The Israeli People Voted. They Said What?

The Israeli People Voted. They Said What?

Gilbert N. Kahn is a professor of Political Science at Kean University.

From both a strategic as well as a tactical perspective Bibi Netanyahu ran an incredible race. Whether one approved of the results or not, Bibi beat the odds. He  called election two years early for no clear reason; he beat the polls which had him down four seats in the final consensus polls and heading South; and he beat the pundits, most of whom believed that Israelis wanted change. He won decisively over an opponent who turned out to be a much more formidable candidate than anyone had expected three months ago.

His victory was clearly a personal triumph not a real win for Likud; except that that is the party he leads. To the very end Netanyahu did what he wanted—or what his closest political advisers told him to do. Bibi went to Washington; he renounced the two-state solution; and he engaged in race baiting at its very worst. All of these tactics brought back many of the Likud voters who had decided to defect from their hero and move to one of the other right-wing choices. Naftali Bennett and Avigdor Lieberman both received considerably less support than had been expected and fell below their mandates in the last election.

In this campaign, Bougie Herzog established himself as a serious politician, likely leader of the opposition, and someone to be reckoned with in the years ahead. He brought back a Labor Party that had appeared to be on life support while moving the party more to the center. He made claim to being the voice for the domestic agenda which Bibi had virtually ignored throughout the campaign.

The other obvious winner was the Joint Arab List which, by joining forces, moved itself with its new leader, Ayman Odeh, potentially to a place which could radically change Israeli politics; for the good.  Garnering the third largest number of votes, the Joint Arab List—if they seriously want to work in a democratic environment—over time could have profound effect on Israeli democracy. It could precipitate a shift that could evolve within the Israeli Arab community if it recognizes that it too can play politics in a democratic system. This can occur despite the truly racist tactics employed by Bibi to scare many unsophisticated voters in the final minutes of the campaign.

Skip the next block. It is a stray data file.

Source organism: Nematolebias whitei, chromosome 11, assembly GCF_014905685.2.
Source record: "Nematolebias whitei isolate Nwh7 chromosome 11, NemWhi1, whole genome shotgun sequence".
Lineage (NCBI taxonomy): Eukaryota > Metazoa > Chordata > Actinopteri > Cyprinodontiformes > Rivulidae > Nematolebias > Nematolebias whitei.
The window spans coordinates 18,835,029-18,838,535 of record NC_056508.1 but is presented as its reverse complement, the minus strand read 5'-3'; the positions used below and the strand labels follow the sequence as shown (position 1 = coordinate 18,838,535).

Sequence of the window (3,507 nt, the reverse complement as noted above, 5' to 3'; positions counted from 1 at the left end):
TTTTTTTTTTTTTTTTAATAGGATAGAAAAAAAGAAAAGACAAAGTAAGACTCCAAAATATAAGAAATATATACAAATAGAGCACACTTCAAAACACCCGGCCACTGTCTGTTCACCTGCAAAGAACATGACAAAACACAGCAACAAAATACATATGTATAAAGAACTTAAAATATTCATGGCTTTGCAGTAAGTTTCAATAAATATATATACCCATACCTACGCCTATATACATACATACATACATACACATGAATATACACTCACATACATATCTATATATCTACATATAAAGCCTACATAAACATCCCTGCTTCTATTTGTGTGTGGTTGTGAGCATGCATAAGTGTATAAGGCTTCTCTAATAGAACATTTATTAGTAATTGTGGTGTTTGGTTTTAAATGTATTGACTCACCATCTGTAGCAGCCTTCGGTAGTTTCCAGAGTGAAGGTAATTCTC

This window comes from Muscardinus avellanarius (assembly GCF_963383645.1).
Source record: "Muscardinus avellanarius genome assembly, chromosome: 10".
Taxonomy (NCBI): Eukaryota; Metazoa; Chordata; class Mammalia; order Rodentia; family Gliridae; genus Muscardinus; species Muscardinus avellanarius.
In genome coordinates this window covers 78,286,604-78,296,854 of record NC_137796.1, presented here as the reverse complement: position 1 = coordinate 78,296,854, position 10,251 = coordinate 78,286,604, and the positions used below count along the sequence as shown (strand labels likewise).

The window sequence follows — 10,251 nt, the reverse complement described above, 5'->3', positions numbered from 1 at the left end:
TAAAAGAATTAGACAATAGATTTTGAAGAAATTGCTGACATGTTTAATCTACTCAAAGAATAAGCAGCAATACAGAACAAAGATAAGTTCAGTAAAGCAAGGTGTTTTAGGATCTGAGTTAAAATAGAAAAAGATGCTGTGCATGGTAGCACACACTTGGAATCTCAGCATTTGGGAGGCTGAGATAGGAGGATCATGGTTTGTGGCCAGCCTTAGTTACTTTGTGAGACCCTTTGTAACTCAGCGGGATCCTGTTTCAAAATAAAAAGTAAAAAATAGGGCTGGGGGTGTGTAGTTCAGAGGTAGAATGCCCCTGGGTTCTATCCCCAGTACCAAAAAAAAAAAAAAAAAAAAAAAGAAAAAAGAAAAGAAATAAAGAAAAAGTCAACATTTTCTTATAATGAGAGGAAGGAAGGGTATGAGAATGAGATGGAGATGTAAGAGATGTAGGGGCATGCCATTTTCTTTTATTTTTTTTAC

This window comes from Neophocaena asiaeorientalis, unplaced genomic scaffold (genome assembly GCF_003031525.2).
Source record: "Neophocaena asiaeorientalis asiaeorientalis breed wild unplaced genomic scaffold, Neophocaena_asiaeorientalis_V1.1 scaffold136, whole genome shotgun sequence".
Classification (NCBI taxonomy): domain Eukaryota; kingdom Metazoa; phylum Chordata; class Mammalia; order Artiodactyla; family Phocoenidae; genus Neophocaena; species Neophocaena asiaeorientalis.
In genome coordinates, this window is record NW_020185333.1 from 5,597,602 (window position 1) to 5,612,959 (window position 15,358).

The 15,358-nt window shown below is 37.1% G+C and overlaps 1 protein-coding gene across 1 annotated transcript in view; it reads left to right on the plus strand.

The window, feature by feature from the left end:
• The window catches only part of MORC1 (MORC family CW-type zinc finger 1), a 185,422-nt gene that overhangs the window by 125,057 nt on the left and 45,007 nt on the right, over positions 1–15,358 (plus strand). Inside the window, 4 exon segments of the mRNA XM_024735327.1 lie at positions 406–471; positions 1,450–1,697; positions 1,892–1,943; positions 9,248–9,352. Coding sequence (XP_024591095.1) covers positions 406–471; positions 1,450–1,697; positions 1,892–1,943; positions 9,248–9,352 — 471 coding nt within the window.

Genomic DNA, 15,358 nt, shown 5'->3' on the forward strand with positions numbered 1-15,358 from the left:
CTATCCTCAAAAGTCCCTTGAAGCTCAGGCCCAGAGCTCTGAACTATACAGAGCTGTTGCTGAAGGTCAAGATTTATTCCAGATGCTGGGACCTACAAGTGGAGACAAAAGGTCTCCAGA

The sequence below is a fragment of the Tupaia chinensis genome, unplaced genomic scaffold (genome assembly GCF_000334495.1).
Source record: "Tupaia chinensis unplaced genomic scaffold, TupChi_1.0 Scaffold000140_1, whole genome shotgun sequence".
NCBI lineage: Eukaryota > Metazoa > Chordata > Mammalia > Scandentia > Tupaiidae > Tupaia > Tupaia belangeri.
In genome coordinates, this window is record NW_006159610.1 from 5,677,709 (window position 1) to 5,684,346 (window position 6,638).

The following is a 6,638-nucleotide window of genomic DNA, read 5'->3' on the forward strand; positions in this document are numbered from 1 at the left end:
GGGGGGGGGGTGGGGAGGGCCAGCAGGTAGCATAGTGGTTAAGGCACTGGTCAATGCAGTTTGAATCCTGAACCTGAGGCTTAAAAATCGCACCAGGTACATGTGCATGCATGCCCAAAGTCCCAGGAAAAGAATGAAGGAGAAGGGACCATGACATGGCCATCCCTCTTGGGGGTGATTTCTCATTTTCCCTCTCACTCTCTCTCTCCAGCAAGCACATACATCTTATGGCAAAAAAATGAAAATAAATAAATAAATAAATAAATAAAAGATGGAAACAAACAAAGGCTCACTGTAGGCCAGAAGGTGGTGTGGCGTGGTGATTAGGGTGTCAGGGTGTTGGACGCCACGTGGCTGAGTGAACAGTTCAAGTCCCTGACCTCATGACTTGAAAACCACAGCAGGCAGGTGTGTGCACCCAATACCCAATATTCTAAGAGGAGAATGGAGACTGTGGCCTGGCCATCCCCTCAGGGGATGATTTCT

It remains to be seen if Bibi will care enough now to try to repair his relationship with President Obama and the Democratic Party; as well as with a very significant percentage of American Jews. His first move once he forms a governing coalition could be to call the Israeli Ambassador Ron Dermer back home from Washington to serve as his Chief of Staff; — or whatever. Dermer is such a thorn in the eyes of the White House and many in Washington, that were Bibi to elevate him to a new post and send a less partisan person to Washington it could signal a desire to begin the healing process between the two leaders.  As far differences between Iran and the P5 +1 in their discussions in Geneva, matters should be much clearer before the end of March. How Netanyahu responds to these events will also indicate whether there is any movement to repair the relationship.

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